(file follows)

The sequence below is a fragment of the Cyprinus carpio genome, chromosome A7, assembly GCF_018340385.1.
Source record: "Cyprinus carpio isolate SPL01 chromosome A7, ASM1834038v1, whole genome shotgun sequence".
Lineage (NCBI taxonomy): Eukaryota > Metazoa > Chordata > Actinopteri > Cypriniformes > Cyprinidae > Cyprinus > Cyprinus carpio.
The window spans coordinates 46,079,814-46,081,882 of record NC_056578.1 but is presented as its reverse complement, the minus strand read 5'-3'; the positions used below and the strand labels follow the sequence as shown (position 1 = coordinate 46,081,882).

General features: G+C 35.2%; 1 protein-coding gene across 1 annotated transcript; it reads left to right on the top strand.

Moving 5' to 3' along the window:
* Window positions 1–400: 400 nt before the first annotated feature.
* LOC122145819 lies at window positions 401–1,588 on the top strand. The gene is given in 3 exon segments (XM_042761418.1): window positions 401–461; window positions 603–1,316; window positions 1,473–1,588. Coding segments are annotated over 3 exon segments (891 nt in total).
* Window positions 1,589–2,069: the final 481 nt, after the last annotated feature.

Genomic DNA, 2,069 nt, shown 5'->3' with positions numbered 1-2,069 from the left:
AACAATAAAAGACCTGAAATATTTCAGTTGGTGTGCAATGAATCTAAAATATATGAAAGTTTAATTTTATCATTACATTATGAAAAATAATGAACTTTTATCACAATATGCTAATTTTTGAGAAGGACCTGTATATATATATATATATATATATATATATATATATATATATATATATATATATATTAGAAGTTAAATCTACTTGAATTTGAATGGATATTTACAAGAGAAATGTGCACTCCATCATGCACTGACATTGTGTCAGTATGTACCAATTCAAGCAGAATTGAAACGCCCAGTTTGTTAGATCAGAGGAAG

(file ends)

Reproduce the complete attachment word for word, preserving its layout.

The sequence below is a fragment of the Cyprinus carpio genome, chromosome A7, assembly GCF_018340385.1.
Source record: "Cyprinus carpio isolate SPL01 chromosome A7, ASM1834038v1, whole genome shotgun sequence".
Lineage (NCBI taxonomy): Eukaryota > Metazoa > Chordata > Actinopteri > Cypriniformes > Cyprinidae > Cyprinus > Cyprinus carpio.
The window spans coordinates 46,079,814-46,081,882 of record NC_056578.1 but is presented as its reverse complement, the minus strand read 5'-3'; the positions used below and the strand labels follow the sequence as shown (position 1 = coordinate 46,081,882).

General features: G+C 35.2%; 1 protein-coding gene across 1 annotated transcript; it reads left to right on the top strand.

Moving 5' to 3' along the window:
* Window positions 1–400: 400 nt before the first annotated feature.
* LOC122145819 lies at window positions 401–1,588 on the top strand. The gene is given in 3 exon segments (XM_042761418.1): window positions 401–461; window positions 603–1,316; window positions 1,473–1,588. Coding segments are annotated over 3 exon segments (891 nt in total).
* Window positions 1,589–2,069: the final 481 nt, after the last annotated feature.

Genomic DNA, 2,069 nt, shown 5'->3' with positions numbered 1-2,069 from the left:
AACAATAAAAGACCTGAAATATTTCAGTTGGTGTGCAATGAATCTAAAATATATGAAAGTTTAATTTTATCATTACATTATGAAAAATAATGAACTTTTATCACAATATGCTAATTTTTGAGAAGGACCTGTATATATATATATATATATATATATATATATATATATATATATATATATATATATTAGAAGTTAAATCTACTTGAATTTGAATGGATATTTACAAGAGAAATGTGCACTCCATCATGCACTGACATTGTGTCAGTATGTACCAATTCAAGCAGAATTGAAACGCCCAGTTTGTTAGATCAGAGGAAG